The rest of the farm grows out of the racks where the adult plants are stored. Each rack is on a different watering schedule to accommodate the needs of different plants. LED lights provide the light required for plants to grow and are run overnight when there is less stress on the power grid.

The farm also uses a complex system to maintain ideal growing conditions using air circulation and a humidifier to regulate the amount of moisture in the air.

Jim Kerr, who runs maintenance as well as handling the facility here in Scottsbluff, said the circulation system works “to create the right atmosphere” for the plants to grow.

The insulation on the farm is strong enough that the air conditioning runs year round to keep the temperature right where it needs to be for the plants to grow. The container also provides protection for the plants from storms or hail.

Maggie even joked that because of its metal exterior, the farm is “Nebraska proof.”

Since it is all protected within the shipping container, the farm can produce fresh plants without the use of pesticides.

Thirsty Roots is currently partnered with Powerhouse Social, providing herbs and greens for use in Powerhouse’s salads and even some drinks.

The Kerrs said the partnership with the restaurant really came to be through family connections.

“It’s kind of small-town magic,” Maggie said. “It was like we’re looking to start this business, they’re looking to bring a new restaurant that’s farm to table and local, fresh, and it was a little bit of we needed them and they needed us.”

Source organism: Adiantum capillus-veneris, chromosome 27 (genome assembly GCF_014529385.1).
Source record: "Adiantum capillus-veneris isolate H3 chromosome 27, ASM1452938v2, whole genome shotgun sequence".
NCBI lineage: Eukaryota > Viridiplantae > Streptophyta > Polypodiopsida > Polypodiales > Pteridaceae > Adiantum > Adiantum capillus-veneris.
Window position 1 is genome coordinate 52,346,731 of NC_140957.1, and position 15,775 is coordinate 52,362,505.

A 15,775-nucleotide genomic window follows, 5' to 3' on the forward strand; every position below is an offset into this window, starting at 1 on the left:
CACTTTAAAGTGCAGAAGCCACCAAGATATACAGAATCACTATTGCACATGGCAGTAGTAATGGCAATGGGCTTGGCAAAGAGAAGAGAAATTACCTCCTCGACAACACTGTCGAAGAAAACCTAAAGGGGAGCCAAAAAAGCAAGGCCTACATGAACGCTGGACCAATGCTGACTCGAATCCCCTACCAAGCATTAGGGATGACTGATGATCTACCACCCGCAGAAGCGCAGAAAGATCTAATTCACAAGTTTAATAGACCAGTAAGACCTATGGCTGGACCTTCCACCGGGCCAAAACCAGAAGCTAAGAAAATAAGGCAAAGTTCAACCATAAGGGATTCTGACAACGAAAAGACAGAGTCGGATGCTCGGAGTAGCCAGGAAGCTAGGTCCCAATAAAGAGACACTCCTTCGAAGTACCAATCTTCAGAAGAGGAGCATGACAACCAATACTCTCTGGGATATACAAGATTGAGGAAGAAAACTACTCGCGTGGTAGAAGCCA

Powerhouse Social has been receiving weekly deliveries from Thirsty Roots for five weeks and has incorporated the farm’s ingredients into many menu items.

Powerhouse has been using Thirsty Roots ingredients in a number of their salads, including arugula, butterhead lettuce and herbs such as cilantro, mint and basil, according to Powerhouse Social chef Gus Lucio.

Most notably, the restaurant has began using edible nasturtium flowers as a garnish in a signature drink named after the farm: The Root 1.

“We kind of sat down with them at the beginning and they kind of took notes on the amounts of the greens that we’re using right now on our salads and everything, and so that was their goal was to meet our need,” said Kerri Schaff, Powerhouse owner.

The relationship between the farm and the restaurant has provided both businesses with new opportunities. It was the Kerrs who originally suggested using the nasturtiums as garnishes, while Powerhouse has also specifically requested that the farm start growing other herbs, such as oregano.

Lucio also pointed out the significance of the ingredients Thirsty Roots provides for the restaurant: “Honestly, it’s really really good because you don’t get that here … where you can get fresh produce.”

The variety of plants that can be grown in the Farmbox leaves Thirsty Roots with plenty of room for expansion when the Kerrs are ready. For now they are focusing on perfecting their farming process.